resources, human and financial, are totally inadequate to carry out the current expectations of its
stakeholders—establishing and maintaining accounting and auditing standards; establishing and
enforcing codes of conduct for accountants and auditors; providing the full range of member ser-
vices, including advocacy and continued professional education for its members; conducting exam-
inations and issuing certificates; issuing certificates of practice to members; providing leadership to
HMGN in matters of accounting, auditing, taxation, and legislation relating thereto—the list goes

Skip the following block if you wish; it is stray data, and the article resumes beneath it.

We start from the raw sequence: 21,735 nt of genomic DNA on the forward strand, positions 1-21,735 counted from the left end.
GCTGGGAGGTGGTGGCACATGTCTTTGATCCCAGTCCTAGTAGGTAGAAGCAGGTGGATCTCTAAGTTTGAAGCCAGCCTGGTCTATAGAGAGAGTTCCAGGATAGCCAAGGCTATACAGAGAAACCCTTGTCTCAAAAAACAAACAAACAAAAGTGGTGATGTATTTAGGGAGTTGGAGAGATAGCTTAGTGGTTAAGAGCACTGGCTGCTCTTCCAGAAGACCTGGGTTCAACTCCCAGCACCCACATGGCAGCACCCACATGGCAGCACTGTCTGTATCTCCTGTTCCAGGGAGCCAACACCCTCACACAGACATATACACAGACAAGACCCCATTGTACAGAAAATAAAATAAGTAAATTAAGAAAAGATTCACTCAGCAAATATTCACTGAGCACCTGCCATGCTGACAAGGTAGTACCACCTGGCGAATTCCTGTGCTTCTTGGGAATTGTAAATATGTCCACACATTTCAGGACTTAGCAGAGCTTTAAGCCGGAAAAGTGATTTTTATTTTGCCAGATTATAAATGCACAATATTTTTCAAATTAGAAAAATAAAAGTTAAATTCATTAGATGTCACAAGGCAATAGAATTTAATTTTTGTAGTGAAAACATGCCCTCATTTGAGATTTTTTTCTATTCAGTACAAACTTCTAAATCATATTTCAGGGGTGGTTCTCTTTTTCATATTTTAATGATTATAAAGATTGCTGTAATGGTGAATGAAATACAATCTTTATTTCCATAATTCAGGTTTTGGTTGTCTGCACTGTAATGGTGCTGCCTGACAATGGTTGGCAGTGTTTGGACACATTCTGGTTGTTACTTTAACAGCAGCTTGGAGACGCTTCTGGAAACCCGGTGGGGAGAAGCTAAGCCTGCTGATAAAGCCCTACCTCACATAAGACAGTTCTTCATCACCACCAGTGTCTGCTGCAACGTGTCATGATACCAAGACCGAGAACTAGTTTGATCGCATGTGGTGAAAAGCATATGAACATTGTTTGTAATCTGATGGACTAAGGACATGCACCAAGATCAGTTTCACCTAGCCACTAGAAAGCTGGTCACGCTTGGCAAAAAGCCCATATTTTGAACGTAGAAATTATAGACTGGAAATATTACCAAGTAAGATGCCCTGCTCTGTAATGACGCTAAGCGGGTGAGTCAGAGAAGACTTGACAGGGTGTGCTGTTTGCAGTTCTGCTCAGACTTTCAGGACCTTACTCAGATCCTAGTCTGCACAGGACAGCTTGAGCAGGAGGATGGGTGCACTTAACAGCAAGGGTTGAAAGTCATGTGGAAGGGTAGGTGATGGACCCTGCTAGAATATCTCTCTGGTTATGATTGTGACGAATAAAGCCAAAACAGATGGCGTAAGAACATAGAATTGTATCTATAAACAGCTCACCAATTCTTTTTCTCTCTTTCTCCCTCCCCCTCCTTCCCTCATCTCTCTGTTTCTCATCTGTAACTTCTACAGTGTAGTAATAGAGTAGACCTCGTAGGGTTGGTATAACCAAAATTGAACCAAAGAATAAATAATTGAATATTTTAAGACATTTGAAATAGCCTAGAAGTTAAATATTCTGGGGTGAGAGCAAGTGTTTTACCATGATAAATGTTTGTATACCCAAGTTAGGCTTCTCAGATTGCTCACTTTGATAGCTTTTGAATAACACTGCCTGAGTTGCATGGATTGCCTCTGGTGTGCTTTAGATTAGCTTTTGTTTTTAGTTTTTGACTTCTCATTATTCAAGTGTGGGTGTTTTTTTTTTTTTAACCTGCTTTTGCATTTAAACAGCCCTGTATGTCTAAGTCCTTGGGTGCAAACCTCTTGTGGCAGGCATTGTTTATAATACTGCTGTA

on and on. Hard choices need to be made, and a realistic order of priorities established urgently,
in an effort to match expectations with resources likely to be available on a reliable and sustainable
basis. ICAN should not try to be all things to all people. Many of the activities listed above could
be outsourced, with no serious disadvantage to ICAN members or the national interest. The pos-
sible outsourcing of training was mentioned earlier. Another possible example is that ICAN could
prepare and license its members on the basis of examinations conducted by the Institute of Char-
tered Accountants of other countries (for example, the Institute of Chartered Accountants of
India), modified by the substitution of taxation, law, liquidation, and similar papers based on
Nepalese law in place of papers on law and taxation of other countries.